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Pittsburg dispatch. [volume] (Pittsburg [Pa.]) 1880-1923, April 19, 1889, FIRST PART, Image 4

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ESTABLISHED FEBRUARY 8. IMS.
VoL 44. No. TL Entered at Pittsburg Foatomce,
November 14, 1SSZ, as second-class matter.
Business Office 97 and 89 Fifth Avenue.
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77 and 79 Diamond Street.
Average circulation of the dally edition of
The Ditpa.uk far alx moatha ending April
1.1SS9,
27,986
Copies per Issue.
Average circulation of the Bandar edition
Of Tbs Dispatch for March. 1SS9,
46,423
Copies per Issne.
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PITTSBUBG, FRIDAY, APE. 19. 1889.
THE BBEWEBS EEPLT.
The local brewers, in a resolution pub
lished elsewhere, hnrl back the insinuation
that their beer is adulterated, and challenge
public investigation on the subject. Their
appeal to the growing demand for their beer
as an evidence of its parity ought to be a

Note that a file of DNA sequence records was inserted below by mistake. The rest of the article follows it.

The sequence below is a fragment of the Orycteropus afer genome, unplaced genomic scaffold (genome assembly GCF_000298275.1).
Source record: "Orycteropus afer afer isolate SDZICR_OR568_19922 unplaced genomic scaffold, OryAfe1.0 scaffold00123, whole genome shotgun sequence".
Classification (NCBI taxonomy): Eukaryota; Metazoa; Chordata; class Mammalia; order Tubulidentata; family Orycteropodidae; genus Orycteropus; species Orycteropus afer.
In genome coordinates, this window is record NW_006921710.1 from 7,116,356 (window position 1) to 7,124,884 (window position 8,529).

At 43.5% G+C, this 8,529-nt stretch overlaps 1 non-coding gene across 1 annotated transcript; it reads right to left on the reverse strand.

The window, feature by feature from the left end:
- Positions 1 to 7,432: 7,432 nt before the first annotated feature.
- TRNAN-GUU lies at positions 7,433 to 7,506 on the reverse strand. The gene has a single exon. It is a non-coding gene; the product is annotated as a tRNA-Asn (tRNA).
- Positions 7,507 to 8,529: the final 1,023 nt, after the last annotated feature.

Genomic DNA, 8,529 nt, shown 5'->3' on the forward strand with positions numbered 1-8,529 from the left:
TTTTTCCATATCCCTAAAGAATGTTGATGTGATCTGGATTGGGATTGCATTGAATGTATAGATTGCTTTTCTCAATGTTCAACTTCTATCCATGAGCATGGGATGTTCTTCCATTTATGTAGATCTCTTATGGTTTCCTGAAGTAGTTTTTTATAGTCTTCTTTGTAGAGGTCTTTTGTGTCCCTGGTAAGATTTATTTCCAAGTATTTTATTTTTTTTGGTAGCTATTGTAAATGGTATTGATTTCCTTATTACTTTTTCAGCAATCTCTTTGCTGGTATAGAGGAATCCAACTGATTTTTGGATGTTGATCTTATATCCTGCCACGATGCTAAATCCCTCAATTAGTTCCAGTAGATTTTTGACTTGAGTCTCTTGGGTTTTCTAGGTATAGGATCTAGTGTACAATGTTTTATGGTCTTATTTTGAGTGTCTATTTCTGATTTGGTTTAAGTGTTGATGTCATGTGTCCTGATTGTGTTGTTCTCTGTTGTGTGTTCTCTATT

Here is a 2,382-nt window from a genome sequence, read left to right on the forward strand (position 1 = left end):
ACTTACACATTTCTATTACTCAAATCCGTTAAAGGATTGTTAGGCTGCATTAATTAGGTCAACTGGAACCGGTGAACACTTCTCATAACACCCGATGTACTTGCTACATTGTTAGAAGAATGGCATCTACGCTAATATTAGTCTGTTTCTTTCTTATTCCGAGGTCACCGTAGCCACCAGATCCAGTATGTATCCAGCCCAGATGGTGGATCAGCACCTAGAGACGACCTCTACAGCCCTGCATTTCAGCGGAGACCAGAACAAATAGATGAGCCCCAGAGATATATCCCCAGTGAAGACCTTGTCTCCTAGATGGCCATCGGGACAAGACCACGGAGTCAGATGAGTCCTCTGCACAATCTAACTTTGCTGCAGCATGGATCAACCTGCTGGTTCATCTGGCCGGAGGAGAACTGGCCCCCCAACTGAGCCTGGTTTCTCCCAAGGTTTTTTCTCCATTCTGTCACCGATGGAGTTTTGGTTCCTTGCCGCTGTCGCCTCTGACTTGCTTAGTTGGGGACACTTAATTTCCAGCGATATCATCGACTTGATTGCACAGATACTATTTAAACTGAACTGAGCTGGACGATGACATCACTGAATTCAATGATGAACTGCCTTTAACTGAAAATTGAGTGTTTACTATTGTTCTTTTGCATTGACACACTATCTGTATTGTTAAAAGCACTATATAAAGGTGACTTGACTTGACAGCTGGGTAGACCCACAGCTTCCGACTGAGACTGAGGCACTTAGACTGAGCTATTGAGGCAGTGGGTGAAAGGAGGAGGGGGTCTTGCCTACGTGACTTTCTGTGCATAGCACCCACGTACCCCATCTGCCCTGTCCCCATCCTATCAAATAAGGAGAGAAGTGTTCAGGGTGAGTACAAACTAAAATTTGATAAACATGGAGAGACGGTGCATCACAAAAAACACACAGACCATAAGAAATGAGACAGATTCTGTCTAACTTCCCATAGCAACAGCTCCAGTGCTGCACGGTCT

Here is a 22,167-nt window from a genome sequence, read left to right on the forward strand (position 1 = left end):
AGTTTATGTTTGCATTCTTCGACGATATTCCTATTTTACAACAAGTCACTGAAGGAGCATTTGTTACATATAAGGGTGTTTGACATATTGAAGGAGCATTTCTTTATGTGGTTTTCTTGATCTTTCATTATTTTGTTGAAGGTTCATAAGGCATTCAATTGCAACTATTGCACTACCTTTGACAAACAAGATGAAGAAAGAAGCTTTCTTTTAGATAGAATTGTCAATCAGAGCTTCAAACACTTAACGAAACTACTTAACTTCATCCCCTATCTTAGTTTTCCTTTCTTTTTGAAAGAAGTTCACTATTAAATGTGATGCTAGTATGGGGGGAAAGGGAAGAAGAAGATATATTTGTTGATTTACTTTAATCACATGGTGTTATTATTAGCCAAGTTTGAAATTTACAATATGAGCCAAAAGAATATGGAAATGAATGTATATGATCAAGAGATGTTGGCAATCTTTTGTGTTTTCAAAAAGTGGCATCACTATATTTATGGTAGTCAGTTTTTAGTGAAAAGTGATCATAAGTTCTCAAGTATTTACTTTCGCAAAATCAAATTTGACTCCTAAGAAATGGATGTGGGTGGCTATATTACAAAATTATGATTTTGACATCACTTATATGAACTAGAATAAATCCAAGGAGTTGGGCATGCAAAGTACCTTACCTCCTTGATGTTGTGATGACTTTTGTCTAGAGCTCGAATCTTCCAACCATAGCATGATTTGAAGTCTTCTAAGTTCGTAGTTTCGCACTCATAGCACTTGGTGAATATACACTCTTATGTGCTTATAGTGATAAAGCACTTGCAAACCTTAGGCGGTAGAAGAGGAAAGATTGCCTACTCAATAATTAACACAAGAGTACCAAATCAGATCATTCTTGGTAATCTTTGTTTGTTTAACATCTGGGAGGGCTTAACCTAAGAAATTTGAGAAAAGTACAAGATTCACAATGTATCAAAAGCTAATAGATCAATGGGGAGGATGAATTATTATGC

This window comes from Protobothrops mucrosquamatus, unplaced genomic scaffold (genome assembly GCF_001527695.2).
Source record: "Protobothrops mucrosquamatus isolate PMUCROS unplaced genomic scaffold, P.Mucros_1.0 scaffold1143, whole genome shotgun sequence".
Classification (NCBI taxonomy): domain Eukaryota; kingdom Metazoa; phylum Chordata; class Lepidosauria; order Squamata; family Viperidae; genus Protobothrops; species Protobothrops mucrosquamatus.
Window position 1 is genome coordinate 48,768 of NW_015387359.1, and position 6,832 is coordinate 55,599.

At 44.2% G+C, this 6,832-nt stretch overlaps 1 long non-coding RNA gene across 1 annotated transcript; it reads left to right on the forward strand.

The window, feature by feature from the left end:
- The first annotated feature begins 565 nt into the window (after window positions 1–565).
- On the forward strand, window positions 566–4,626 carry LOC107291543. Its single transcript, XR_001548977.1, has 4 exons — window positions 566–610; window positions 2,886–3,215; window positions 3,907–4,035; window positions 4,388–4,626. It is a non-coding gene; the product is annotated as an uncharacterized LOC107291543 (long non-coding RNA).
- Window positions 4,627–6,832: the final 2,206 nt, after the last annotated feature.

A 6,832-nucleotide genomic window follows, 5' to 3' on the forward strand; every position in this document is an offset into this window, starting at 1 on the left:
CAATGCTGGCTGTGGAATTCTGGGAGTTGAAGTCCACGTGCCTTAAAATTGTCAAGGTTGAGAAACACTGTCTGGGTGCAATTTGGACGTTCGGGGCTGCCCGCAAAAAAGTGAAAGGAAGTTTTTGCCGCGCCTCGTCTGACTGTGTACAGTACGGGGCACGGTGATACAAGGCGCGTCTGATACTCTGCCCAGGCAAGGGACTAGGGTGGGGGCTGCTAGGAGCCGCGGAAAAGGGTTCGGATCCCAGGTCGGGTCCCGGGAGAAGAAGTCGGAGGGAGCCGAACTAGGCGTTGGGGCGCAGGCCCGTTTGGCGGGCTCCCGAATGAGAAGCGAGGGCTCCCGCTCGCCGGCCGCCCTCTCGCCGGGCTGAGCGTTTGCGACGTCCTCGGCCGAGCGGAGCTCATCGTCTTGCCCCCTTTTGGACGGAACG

good argument; but unfortunately the large
sale of adulterated food articles of late indi
cates the possibility that the natural infer
ence of a, diminished demand for adulterated
stuff will not always work, for instance,
regular beer drinkers will testify to the ex
cessive element of froth in their beerjbut the
sale keeps up just the same.
Nevertheless the brewers' challenge seems
to be a fair one. If, as they appear to do,
they intend to guarantee the purity of the
product ofthe entire brewery interest of
Allegheny county, they only add to the
facility which any one who thinks that he
can refute their position will enjoj. It would
certainly be interesting to the public and
profitable to the brewers who tarn out a
genuine article to have a fair and exhaust
ive test of all the beer sold in this market,
and a public statement of its ingredients.
We have had plenty o! statements of the
remarkable elements contained in the beer of
commerce. The opportunity to determine
how much truth there is in them seems a
good one.
THE GEEED OF 1IAMM0K.
It seems almost incredible that at the
close of the nineteenth century, there can
be, as reported, trade interests in England
so selfish and stupid as to oppose the inter
national effort to suppress the African slave
trade. This opposition is said to be based
on the fear that their sales of goods to
the Arab slave traders will be interfered
with. It would seem natural that even the
inspiration of enlightened selfishness should
show that trade with peaceful Africans
would take immensely greater proportions
than trade with a continent devastated and
harried by the slave hunters. But this